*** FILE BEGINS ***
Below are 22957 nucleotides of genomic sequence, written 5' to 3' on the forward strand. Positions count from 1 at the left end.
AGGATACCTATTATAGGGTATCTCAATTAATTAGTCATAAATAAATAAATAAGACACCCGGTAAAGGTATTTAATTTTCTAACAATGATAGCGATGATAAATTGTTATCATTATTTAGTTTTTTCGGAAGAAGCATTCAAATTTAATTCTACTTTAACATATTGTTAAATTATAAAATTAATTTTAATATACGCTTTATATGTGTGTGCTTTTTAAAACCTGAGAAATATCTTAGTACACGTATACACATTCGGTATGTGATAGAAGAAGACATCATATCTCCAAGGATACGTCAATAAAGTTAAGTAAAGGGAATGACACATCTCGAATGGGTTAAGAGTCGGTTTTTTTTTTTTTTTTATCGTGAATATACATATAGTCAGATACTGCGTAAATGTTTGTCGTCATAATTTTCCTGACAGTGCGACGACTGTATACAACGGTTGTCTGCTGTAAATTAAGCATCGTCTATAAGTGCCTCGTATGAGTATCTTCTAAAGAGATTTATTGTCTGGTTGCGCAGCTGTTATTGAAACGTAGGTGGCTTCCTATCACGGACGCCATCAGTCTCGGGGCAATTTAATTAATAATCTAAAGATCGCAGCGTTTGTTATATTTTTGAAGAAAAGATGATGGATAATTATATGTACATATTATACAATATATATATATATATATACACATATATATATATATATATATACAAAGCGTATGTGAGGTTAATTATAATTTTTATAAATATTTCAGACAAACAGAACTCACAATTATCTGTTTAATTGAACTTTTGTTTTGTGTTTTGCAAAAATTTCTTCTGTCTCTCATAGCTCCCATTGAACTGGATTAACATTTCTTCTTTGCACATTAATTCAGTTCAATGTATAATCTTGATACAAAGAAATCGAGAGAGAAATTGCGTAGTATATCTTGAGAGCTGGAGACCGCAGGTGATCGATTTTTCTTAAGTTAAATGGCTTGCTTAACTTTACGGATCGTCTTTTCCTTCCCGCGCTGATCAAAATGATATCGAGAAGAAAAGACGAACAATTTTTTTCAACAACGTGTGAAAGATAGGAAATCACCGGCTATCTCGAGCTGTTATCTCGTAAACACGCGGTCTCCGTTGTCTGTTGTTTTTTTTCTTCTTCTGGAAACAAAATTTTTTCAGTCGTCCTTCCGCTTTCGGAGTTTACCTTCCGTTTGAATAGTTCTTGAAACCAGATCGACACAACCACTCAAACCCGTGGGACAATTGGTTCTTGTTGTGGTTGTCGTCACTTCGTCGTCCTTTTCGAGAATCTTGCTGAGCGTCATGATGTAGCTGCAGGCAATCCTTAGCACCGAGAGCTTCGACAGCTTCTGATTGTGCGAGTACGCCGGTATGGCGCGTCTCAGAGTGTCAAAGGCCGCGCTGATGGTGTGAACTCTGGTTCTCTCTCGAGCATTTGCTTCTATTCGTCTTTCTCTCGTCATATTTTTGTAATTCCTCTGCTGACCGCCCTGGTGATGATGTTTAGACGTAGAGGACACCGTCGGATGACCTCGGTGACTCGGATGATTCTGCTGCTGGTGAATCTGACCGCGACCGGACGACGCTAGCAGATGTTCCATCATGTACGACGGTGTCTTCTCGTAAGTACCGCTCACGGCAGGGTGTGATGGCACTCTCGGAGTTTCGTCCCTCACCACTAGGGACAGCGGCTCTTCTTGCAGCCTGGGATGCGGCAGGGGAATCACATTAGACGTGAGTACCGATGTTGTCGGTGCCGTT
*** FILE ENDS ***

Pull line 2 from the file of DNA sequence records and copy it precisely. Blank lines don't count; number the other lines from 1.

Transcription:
AGGATACCTATTATAGGGTATCTCAATTAATTAGTCATAAATAAATAAATAAGACACCCGGTAAAGGTATTTAATTTTCTAACAATGATAGCGATGATAAATTGTTATCATTATTTAGTTTTTTCGGAAGAAGCATTCAAATTTAATTCTACTTTAACATATTGTTAAATTATAAAATTAATTTTAATATACGCTTTATATGTGTGTGCTTTTTAAAACCTGAGAAATATCTTAGTACACGTATACACATTCGGTATGTGATAGAAGAAGACATCATATCTCCAAGGATACGTCAATAAAGTTAAGTAAAGGGAATGACACATCTCGAATGGGTTAAGAGTCGGTTTTTTTTTTTTTTTTATCGTGAATATACATATAGTCAGATACTGCGTAAATGTTTGTCGTCATAATTTTCCTGACAGTGCGACGACTGTATACAACGGTTGTCTGCTGTAAATTAAGCATCGTCTATAAGTGCCTCGTATGAGTATCTTCTAAAGAGATTTATTGTCTGGTTGCGCAGCTGTTATTGAAACGTAGGTGGCTTCCTATCACGGACGCCATCAGTCTCGGGGCAATTTAATTAATAATCTAAAGATCGCAGCGTTTGTTATATTTTTGAAGAAAAGATGATGGATAATTATATGTACATATTATACAATATATATATATATATATACACATATATATATATATATATATACAAAGCGTATGTGAGGTTAATTATAATTTTTATAAATATTTCAGACAAACAGAACTCACAATTATCTGTTTAATTGAACTTTTGTTTTGTGTTTTGCAAAAATTTCTTCTGTCTCTCATAGCTCCCATTGAACTGGATTAACATTTCTTCTTTGCACATTAATTCAGTTCAATGTATAATCTTGATACAAAGAAATCGAGAGAGAAATTGCGTAGTATATCTTGAGAGCTGGAGACCGCAGGTGATCGATTTTTCTTAAGTTAAATGGCTTGCTTAACTTTACGGATCGTCTTTTCCTTCCCGCGCTGATCAAAATGATATCGAGAAGAAAAGACGAACAATTTTTTTCAACAACGTGTGAAAGATAGGAAATCACCGGCTATCTCGAGCTGTTATCTCGTAAACACGCGGTCTCCGTTGTCTGTTGTTTTTTTTCTTCTTCTGGAAACAAAATTTTTTCAGTCGTCCTTCCGCTTTCGGAGTTTACCTTCCGTTTGAATAGTTCTTGAAACCAGATCGACACAACCACTCAAACCCGTGGGACAATTGGTTCTTGTTGTGGTTGTCGTCACTTCGTCGTCCTTTTCGAGAATCTTGCTGAGCGTCATGATGTAGCTGCAGGCAATCCTTAGCACCGAGAGCTTCGACAGCTTCTGATTGTGCGAGTACGCCGGTATGGCGCGTCTCAGAGTGTCAAAGGCCGCGCTGATGGTGTGAACTCTGGTTCTCTCTCGAGCATTTGCTTCTATTCGTCTTTCTCTCGTCATATTTTTGTAATTCCTCTGCTGACCGCCCTGGTGATGATGTTTAGACGTAGAGGACACCGTCGGATGACCTCGGTGACTCGGATGATTCTGCTGCTGGTGAATCTGACCGCGACCGGACGACGCTAGCAGATGTTCCATCATGTACGACGGTGTCTTCTCGTAAGTACCGCTCACGGCAGGGTGTGATGGCACTCTCGGAGTTTCGTCCCTCACCACTAGGGACAGCGGCTCTTCTTGCAGCCTGGGATGCGGCAGGGGAATCACATTAGACGTGAGTACCGATGTTGTCGGTGCCGTT